Hillary Clinton: Bashar's Days Are 'Numbered'


Secretary of State Clinton has again stated that it is only a matter of time before the regime of Syrian dictator Bashar al-Assad collapses. Speaking in Tokyo to reporters, she said: "The sand is running out of the hourglass," and went on to say, "There is no doubt that the opposition is getting more effective in their defense of themselves and in going on the offense against the Syrian military and the Syrian government's militias. So the future, to me, should be abundantly clear to those who support the Assad regime: the days are numbered."

But what is the number? And could the Administration be doing more to move that number down? When it comes to Syria, this administration has a very elastic sense of time. 

Right now, U.S. intelligence is helping the Syrian opposition in doing what for it is a nearly impossible task -- coordination -- but it seems that now would be the time to actually come to the aid of the Syrian people by protecting the safe havens they are already carving out for themselves on Syrian territory. Yes, of course, intervention of this sort has enormous risks -- and of course what follows the Assad regime could be very unpleasant. But: If the Administration's empty words on Syria have some truth to them (and there have been so many empty words that some of them must be true), which is to say, Assad's downfall is inevitable, it follows axiomatically that something -- a Sunni extremist government, some sort of fragile coalition among different ethnic groups, a softer-seeming Alawite regime with Assad's family gone, or generalized chaos and civil war -- is going to follow.

Wouldn't the U.S. want to have a hand in shaping that future? Wouldn't the U.S. especially want to have a hand in shaping that future given that the Assad regime is the only Arab ally of the U.S.'s foremost adversary in the region, Iran? If the U.S. could break Syria away from Iran in a permanent way, this would mark a huge victory for the Obama Administration's efforts to curtail Iranian malevolence. It won't have any influence at all in determining the future course of Syria if it does nothing. If it does take a more active stance against the Assad regime (and no, I'm not calling for a Libya-style intervention -- and by the way, I'm aware of the unintended consequences of that intervention, and I had been aware of them even before I read my old colleague Ross Douthat's very good column on that subject today), it will reap the benefits of coming to the aid of an oppressed Sunni population. President Obama, in his Cairo speech at the outset of his term, was trying to signal to the Arab world's Sunni majority that he was on their side. A stronger American push against Assad would signal that in actual deeds, not merely in words.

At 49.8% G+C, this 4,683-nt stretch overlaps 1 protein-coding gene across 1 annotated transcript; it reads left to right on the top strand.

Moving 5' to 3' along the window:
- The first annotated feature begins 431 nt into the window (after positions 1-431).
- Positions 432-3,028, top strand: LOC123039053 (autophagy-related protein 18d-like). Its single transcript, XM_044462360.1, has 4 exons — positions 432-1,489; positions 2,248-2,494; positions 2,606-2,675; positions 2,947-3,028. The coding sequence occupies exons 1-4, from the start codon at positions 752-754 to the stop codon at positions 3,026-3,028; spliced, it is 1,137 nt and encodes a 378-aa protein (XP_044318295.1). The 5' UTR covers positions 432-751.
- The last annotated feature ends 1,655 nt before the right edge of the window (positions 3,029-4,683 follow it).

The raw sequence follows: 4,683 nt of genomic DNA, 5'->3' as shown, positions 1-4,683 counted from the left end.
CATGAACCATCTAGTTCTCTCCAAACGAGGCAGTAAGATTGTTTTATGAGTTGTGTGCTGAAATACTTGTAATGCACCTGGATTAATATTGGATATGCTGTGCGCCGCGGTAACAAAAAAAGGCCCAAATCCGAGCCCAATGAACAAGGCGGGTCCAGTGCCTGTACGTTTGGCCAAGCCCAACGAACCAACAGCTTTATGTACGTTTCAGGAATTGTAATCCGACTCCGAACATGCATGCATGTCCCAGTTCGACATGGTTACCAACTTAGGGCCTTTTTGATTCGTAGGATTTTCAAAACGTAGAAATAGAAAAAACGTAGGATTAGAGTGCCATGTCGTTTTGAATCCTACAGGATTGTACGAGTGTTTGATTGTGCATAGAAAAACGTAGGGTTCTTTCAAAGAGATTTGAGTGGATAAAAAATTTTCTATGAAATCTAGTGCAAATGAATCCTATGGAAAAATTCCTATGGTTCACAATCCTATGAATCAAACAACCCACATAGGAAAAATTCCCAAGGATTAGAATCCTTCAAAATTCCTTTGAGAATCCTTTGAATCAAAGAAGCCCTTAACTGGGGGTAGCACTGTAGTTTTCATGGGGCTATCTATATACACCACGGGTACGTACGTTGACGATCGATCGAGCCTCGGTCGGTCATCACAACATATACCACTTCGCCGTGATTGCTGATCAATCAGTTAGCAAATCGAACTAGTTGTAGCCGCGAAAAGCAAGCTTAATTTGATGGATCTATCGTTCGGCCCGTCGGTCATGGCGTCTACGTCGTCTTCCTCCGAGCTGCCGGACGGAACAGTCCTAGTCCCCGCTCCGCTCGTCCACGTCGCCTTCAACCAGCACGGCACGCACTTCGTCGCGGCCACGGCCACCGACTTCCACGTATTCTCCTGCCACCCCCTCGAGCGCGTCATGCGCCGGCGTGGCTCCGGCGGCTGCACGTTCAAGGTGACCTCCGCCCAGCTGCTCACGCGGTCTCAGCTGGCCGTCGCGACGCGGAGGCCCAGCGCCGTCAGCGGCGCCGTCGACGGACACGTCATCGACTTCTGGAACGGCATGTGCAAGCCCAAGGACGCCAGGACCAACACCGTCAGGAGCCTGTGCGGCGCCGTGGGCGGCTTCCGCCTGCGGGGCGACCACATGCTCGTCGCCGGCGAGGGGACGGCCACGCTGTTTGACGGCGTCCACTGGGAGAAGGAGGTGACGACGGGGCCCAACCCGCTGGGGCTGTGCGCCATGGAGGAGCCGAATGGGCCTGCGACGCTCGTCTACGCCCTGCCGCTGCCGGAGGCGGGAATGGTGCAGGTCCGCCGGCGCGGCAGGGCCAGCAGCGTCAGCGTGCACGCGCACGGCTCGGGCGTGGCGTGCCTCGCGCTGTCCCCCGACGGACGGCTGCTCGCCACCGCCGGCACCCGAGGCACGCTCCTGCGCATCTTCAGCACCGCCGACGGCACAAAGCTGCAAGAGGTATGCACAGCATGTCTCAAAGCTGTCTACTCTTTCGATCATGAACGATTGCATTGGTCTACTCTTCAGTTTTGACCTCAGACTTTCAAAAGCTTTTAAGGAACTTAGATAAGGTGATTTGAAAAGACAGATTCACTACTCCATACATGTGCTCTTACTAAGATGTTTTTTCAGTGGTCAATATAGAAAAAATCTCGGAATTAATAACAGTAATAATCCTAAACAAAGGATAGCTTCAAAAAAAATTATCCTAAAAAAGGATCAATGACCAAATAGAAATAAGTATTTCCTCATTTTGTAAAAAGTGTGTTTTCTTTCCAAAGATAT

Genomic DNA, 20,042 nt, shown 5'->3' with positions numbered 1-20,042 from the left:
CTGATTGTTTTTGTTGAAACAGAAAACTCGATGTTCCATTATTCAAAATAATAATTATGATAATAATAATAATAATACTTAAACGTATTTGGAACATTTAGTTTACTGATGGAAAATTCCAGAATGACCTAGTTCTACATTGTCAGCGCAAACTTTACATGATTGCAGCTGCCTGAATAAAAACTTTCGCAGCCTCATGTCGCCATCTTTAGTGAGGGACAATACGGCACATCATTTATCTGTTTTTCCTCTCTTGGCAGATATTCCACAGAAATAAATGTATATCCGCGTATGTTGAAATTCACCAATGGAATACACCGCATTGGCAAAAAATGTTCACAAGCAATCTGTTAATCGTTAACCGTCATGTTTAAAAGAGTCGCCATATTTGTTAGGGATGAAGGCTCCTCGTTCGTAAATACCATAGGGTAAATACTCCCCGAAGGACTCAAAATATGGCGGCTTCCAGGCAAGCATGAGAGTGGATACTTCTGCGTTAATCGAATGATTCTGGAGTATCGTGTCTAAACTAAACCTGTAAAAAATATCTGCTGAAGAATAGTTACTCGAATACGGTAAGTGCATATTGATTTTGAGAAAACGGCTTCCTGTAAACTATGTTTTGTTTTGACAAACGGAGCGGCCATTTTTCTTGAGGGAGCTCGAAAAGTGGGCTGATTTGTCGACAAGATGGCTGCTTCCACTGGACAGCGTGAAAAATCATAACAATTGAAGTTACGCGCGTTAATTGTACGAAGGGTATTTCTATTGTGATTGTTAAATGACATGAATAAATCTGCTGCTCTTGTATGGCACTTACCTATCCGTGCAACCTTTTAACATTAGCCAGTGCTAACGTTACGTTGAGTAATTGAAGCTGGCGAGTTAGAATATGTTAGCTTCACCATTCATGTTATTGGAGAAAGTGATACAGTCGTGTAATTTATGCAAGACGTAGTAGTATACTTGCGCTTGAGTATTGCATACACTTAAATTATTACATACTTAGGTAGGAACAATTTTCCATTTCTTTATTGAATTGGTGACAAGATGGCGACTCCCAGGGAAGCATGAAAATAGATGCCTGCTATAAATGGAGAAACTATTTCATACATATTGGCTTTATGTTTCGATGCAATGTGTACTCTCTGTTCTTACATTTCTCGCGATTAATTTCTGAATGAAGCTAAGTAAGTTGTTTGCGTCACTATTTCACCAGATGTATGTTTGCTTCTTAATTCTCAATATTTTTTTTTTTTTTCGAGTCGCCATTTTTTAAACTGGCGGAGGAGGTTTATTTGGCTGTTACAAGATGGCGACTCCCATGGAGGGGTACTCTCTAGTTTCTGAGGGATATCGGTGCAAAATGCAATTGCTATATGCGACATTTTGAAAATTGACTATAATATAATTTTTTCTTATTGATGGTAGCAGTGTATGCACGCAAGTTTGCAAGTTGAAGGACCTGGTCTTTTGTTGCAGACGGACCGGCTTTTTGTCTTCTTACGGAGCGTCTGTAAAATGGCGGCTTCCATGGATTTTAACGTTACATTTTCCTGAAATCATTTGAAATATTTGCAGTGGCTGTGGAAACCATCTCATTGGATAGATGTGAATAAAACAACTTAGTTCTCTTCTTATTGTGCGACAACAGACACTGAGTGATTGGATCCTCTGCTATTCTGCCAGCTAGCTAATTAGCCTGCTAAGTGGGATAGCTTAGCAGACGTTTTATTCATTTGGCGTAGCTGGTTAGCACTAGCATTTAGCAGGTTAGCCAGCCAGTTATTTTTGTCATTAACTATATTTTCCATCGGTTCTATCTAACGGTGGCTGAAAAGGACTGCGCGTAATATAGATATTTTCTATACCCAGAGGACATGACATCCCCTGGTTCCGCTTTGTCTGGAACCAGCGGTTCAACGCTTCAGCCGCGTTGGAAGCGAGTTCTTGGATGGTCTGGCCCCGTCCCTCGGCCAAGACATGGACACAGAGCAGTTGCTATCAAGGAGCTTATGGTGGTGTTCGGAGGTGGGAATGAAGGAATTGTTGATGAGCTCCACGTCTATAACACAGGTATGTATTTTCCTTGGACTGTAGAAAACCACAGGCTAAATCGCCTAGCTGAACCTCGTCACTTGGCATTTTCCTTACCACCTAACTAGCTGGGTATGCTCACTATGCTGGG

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Jeffrey Goldberg is a national correspondent for The Atlantic and a recipient of the National Magazine Award for Reporting. Author of the book Prisoners: A Story of Friendship and Terror, Goldberg also writes the magazine's advice column. More

Before joining The Atlantic in 2007, Goldberg was a Middle East correspondent, and the Washington correspondent, for The New Yorker. Previously, he served as a correspondent for The New York Times Magazine and New York magazine. He has also written for the Jewish Daily Forward, and was a columnist for The Jerusalem Post.

His book Prisoners was hailed as one of the best books of 2006 by the Los Angeles Times, The New York Times, The Washington Post, Slate, The Progressive, Washingtonian magazine, and Playboy. Goldberg rthe recipient of the 2003 National Magazine Award for Reporting for his coverage of Islamic terrorism. He is also the winner of the International Consortium of Investigative Journalists prize for best international investigative journalist; the Overseas Press Club award for best human-rights reporting; and the Abraham Cahan Prize in Journalism. He is also the recipient of 2005's Anti-Defamation League Daniel Pearl Prize.

In 2001, Goldberg was appointed the Syrkin Fellow in Letters of the Jerusalem Foundation, and in 2002 he became a public-policy scholar at the Woodrow Wilson International Center for Scholars in Washington, D.C.

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